Does affirmative action hurt Asian Americans? 

(Tiếng Việt)

Claim: Many Asian Americans believe that affirmative action hurts their chances of getting into colleges.

Rating: This claim is FALSE. Affirmative Action does not hurt Asian Americans’ chances of attending college. In fact, according to a study released by the U.S. Department of Education, Asians have the highest college enrollment rate among all ethnic groups, at 59%. And in fact, if affirmative action was outlawed, it would hurt Asian Americans’ chance of getting into college.

Affirmative Action is a policy that aims to increase the representation of individuals belonging to groups that have been historically discriminated against. Affirmative action policy started in the 1960s as American colleges began considering race and gender as a factor when admitting new students. The goal of this policy was to accept students from groups that have been historically excluded from colleges and universities, such as Black students, Latino students, and female students.

Affirmative action has made its way to the Supreme Court multiple times. The Supreme Court has shifted its stance over the years, sometimes in support of affirmative action, sometimes against it. As it currently stands, colleges can consider race as a factor in admitting students as a way to make their campus more diverse.

The most recent case to come before the Supreme Court is Students for Fair Admissions v. President and Fellows of Harvard College. In this case, an anti-affirmative action group called Students for Fair Admissions sued Harvard University. The group claimed that in considering race in its admissions process, Harvard unfairly discriminated against Asian Americans. 

Harvard responded that its Asian American student population has grown over time. A decade ago, the percentage of Asians admitted into Harvard was 17%. In 2022, 27.8% of students admitted to Harvard were Asian Americans. And in recent years, Asian Americans have been the second-largest ethnic group admitted to Harvard, behind white students.

Students for Fair Admissions v. President and Fellows of Harvard College was first brought to the United States District Court in Massachusetts. In court, no Asian student testified that they were discriminated against by Harvard. But there were Asian students that testified in favor of affirmative action. The judge sided with Harvard. 

Students for Fair Admissions appealed the case, taking it to the Supreme Court. The Supreme Court has not filed a decision on the case. But many experts believe that if the Supreme Court sides with Students for Fair Admissions, it could make it illegal for colleges to consider race when admitting students. This could negatively impact Asian Americans.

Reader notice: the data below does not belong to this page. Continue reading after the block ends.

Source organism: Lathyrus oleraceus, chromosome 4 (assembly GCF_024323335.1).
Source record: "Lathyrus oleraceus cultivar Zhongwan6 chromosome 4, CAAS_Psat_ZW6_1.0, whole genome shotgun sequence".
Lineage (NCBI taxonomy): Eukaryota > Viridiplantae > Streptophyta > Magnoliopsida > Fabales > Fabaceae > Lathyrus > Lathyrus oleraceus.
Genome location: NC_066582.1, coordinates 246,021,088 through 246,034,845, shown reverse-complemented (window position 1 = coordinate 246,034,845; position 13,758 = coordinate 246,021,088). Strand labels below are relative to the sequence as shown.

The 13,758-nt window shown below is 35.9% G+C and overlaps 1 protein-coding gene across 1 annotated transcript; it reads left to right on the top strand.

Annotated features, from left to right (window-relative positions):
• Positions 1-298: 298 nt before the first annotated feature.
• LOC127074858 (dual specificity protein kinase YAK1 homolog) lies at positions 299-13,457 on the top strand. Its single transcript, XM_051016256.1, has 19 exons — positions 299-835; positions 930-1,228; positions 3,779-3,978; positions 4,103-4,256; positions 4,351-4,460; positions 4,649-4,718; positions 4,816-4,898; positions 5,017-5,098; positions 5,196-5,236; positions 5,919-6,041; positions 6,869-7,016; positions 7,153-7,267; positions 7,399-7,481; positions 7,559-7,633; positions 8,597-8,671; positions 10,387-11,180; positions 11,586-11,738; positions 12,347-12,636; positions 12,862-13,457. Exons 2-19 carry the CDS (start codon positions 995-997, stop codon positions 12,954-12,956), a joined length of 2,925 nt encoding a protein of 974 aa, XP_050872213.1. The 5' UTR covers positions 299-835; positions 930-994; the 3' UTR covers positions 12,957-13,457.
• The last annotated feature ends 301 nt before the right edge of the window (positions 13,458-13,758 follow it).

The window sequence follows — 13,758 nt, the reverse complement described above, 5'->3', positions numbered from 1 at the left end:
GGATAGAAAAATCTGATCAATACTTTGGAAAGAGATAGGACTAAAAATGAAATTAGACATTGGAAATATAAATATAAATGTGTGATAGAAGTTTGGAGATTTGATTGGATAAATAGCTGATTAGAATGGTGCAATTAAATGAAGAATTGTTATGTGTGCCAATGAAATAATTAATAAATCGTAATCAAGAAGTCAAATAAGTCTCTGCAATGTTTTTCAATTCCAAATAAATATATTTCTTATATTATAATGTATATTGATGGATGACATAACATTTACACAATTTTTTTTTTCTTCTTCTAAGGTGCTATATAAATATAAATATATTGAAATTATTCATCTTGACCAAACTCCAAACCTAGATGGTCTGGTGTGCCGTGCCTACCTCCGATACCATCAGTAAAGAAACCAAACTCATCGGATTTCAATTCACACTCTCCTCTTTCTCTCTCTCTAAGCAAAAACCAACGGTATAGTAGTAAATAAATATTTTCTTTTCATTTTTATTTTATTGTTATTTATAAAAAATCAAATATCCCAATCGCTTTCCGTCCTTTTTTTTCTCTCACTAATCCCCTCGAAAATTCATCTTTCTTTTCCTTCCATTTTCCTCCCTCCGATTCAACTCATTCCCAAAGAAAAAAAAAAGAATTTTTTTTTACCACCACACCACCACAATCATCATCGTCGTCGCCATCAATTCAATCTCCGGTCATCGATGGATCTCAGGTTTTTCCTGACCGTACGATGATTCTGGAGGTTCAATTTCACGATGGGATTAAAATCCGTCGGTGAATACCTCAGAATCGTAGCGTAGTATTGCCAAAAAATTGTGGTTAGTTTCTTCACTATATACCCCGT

How does affirmative action benefit Asian Americans?

When discussing college admissions, many universities take a holistic review to applicants, with race being one of many factors. Harvard in particular wants to “create a campus community that is diverse on multiple dimensions” so in admissions, it considers not just test scores, but also, “extracurricular interests, race, socioeconomic background, and life experiences.” Harvard also considers personal essays and letters of recommendation from teachers. 

Harvard describes race as a “plus factor” that could influence a close decision if an applicant comes from a historically underrepresented group, but race can only be a plus not a minus — meaning race can help a student get into college but it cannot hurt their chances. 

In a recent admissions cycle, there are only 2,000 available admission slots available at Harvard, while 8,000 applicants had perfect GPAs, 3,400 had perfect SAT math scores, and 2,700 had perfect SAT verbal scores. This shows that even if Harvard just prioritized GPAs and test scores, many applicants with perfect scores would still be denied admissions. 

National data also DOES NOT show that Asian Americans are being discriminated against in college admissions. From the Condition of Education study, released by the U.S. Department of Education, in 2018, Asians had the largest college enrollment (59%), more than any other race.

A study from Georgetown University also found that Asian Americans actually benefit from affirmative action. If colleges only considered test scores, while Asian American enrollment would increase slightly, 21% of Asian Americans admitted under the holistic system would lose their spot. In short, Asian Americans with lower SAT/ACT scores would give up their admission to Asian Americans with higher test scores. This would potentially affect lower-income Asian Americans, who cannot afford to spend money to prepare for those tests.

The Asian American Legal Defense and Education Fund, and 32 Asian American groups and higher education faculty, released a statement in support of Harvard’s admission policy and affirmative action, saying that abolishing affirmative action “would mostly benefit white applicants, not Asian Americans.” 

Experts say that abolishing affirmative action would prevent students from writing about their race in their college admissions essay, which has been a benefit to many Asian American students. “You had applicants who talked very frankly about their race. They talked about being Chinese American or being the child of immigrants,” said Julie J. Park, a professor at the University of Maryland, to NBC News. “There was no evidence that they were marked down. If anything, that was seen as an asset or something that spoke to why this person had a really interesting story and ultimately was admitted.”   

In a 2020 study from AAPI Data, 77% of Vietnamese Americans surveyed supported affirmative action.